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The Economic Impact of Building 1,000 Homes

money-houseBuilding 1,000 average single-family homes packs quite an economic wallop, according to the National Association of Homebuilders. In fact, a new study by the NAHB claims that building those 1,000 homes translates into nearly 3,000 jobs and $111.0 million in taxes and fees for all levels of government.

The association’s National Impact of Home Building study found that 1,000 single-family homes creates 2,975 jobs, out of which 1,759 are construction jobs that generate $95.9 million in wages.

In the construction industry, the substantial profit generated for business owners is largely due to the profit generated for owners of the subcontracting businesses‒‒which typically take 22 to build a home‒‒that usually handle a large share of the construction work, the NAHB reported.

"In some cases, the owners of these businesses perform construction work themselves," wrote Paul Emrath, VP for Survey and Housing Policy Research with NAHB. "In fact, this is essentially true by definition for the many one-person subcontracting firms that populate the industry."

Wages, profits and the construction activity are themselves subject to a variety of taxes and fees that generate revenue for the approximately 90,000 different governments in the U.S. , and that $111.0 million tax windfall generated by 1,000 single-family home includes $74.4 million in federal taxes, $10.3 million in state and local income taxes, $6.9 million in state and local sales taxes, and $13.7 million in impact, permit, and other fees local governments impose on new construction, the report stated.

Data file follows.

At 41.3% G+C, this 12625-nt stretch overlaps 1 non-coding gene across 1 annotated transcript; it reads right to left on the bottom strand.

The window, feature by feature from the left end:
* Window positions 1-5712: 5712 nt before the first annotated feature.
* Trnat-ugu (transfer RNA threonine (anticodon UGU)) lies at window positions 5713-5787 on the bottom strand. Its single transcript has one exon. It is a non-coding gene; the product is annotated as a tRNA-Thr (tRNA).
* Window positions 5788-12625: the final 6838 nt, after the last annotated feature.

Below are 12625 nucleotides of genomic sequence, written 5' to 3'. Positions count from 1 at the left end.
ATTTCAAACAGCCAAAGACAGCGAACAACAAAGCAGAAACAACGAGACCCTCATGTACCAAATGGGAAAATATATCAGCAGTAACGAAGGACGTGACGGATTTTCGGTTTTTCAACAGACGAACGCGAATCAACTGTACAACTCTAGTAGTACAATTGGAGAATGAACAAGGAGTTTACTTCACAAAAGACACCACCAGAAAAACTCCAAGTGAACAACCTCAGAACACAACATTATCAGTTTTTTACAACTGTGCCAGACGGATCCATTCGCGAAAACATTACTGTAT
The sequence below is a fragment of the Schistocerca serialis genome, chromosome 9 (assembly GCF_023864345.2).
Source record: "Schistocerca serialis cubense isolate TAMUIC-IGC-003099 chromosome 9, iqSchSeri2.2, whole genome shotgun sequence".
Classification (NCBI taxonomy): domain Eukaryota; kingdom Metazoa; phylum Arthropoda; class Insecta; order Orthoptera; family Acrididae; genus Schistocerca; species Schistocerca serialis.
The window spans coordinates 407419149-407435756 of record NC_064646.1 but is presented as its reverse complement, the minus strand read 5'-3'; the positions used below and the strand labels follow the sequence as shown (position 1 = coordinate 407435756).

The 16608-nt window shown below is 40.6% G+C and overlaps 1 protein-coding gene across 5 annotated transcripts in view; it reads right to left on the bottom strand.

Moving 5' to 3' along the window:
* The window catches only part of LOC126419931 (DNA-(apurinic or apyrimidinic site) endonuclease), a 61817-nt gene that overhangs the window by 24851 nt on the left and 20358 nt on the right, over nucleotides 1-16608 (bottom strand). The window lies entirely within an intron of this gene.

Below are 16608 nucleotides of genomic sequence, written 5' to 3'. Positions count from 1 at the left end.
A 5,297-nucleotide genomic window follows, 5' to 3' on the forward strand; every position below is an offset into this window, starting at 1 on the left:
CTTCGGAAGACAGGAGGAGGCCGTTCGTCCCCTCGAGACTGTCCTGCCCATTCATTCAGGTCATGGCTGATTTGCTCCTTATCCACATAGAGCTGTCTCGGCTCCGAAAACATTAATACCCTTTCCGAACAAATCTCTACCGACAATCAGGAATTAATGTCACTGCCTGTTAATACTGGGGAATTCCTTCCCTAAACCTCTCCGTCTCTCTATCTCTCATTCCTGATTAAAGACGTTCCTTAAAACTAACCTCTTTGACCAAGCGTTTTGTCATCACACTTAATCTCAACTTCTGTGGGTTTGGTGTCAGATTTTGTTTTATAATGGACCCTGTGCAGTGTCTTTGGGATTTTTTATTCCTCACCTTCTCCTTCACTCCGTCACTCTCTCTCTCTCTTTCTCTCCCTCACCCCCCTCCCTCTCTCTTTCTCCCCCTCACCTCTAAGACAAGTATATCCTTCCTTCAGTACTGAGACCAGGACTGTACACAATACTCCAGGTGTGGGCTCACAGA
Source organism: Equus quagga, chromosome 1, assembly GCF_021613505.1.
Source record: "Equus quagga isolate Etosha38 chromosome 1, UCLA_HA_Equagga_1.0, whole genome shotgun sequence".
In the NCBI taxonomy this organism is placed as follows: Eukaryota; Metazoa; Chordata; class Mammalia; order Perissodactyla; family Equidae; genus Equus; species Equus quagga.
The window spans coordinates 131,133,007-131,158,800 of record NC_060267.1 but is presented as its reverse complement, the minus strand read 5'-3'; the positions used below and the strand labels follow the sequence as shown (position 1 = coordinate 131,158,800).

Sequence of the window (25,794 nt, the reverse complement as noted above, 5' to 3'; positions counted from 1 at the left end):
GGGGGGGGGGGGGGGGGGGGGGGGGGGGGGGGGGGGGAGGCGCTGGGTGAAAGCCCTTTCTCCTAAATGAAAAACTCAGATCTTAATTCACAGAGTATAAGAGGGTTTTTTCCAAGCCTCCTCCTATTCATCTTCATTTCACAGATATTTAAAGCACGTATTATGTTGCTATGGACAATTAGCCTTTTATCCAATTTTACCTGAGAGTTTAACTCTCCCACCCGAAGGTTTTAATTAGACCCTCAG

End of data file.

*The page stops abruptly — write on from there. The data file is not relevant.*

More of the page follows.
Similarly, the NAHB found that building 1,000 rental units generates $42.4 million in taxes and creates 1,133 jobs. The tax revenue includes $28.4 million in federal taxes, $3.9 million in state and local income taxes, $2.6 million in state and local sales taxes, and $5.4 million in permit and other construction-related fees collected by local governments.

These fees, the report stated, are part of the government regulation that in total accounts for 24.3 percent of the price of a new home.

About Author: Scott Morgan

Scott Morgan is a multi-award-winning journalist and editor based out of Texas. During his 11 years as a newspaper journalist, he wrote more than 4,000 published pieces. He's been recognized for his work since 2001, and his creative writing continues to win acclaim from readers and fellow writers alike. He is also a creative writing teacher and the author of several books, from short fiction to written works about writing.
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